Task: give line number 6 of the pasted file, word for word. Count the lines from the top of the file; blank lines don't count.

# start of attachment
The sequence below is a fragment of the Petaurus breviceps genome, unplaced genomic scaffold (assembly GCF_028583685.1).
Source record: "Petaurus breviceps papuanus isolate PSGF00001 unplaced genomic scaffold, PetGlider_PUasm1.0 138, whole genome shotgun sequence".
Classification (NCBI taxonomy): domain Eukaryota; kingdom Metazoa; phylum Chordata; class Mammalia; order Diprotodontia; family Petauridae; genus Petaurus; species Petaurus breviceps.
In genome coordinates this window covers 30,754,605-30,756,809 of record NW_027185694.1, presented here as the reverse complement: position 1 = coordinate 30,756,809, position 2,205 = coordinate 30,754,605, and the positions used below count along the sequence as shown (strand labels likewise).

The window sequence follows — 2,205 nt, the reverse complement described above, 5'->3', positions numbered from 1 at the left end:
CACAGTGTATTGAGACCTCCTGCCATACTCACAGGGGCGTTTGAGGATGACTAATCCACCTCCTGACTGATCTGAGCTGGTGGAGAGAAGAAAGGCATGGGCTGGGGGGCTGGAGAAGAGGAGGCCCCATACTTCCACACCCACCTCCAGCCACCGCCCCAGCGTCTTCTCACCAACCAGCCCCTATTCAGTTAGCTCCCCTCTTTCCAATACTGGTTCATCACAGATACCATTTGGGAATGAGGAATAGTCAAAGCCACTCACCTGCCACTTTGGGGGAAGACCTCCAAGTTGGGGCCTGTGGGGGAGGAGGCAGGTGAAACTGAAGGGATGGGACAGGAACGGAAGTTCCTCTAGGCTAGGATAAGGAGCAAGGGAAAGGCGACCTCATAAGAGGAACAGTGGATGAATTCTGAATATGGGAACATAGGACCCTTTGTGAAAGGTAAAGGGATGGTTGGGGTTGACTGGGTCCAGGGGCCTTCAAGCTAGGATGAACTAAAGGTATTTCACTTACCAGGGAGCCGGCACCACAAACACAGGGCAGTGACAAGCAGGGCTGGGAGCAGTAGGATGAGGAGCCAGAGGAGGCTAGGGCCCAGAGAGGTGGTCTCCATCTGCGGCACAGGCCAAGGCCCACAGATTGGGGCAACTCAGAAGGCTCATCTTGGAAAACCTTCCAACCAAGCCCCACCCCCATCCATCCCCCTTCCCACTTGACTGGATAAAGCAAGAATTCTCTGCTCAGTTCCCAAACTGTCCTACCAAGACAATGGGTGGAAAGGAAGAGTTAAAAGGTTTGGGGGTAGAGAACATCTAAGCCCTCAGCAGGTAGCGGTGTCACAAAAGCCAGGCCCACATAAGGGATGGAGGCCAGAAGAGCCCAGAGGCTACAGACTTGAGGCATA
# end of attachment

CACAGTGTATTGAGACCTCCTGCCATACTCACAGGGGCGTTTGAGGATGACTAATCCACCTCCTGACTGATCTGAGCTGGTGGAGAGAAGAAAGGCATGGGCTGGGGGGCTGGAGAAGAGGAGGCCCCATACTTCCACACCCACCTCCAGCCACCGCCCCAGCGTCTTCTCACCAACCAGCCCCTATTCAGTTAGCTCCCCTCTTTCCAATACTGGTTCATCACAGATACCATTTGGGAATGAGGAATAGTCAAAGCCACTCACCTGCCACTTTGGGGGAAGACCTCCAAGTTGGGGCCTGTGGGGGAGGAGGCAGGTGAAACTGAAGGGATGGGACAGGAACGGAAGTTCCTCTAGGCTAGGATAAGGAGCAAGGGAAAGGCGACCTCATAAGAGGAACAGTGGATGAATTCTGAATATGGGAACATAGGACCCTTTGTGAAAGGTAAAGGGATGGTTGGGGTTGACTGGGTCCAGGGGCCTTCAAGCTAGGATGAACTAAAGGTATTTCACTTACCAGGGAGCCGGCACCACAAACACAGGGCAGTGACAAGCAGGGCTGGGAGCAGTAGGATGAGGAGCCAGAGGAGGCTAGGGCCCAGAGAGGTGGTCTCCATCTGCGGCACAGGCCAAGGCCCACAGATTGGGGCAACTCAGAAGGCTCATCTTGGAAAACCTTCCAACCAAGCCCCACCCCCATCCATCCCCCTTCCCACTTGACTGGATAAAGCAAGAATTCTCTGCTCAGTTCCCAAACTGTCCTACCAAGACAATGGGTGGAAAGGAAGAGTTAAAAGGTTTGGGGGTAGAGAACATCTAAGCCCTCAGCAGGTAGCGGTGTCACAAAAGCCAGGCCCACATAAGGGATGGAGGCCAGAAGAGCCCAGAGGCTACAGACTTGAGGCATA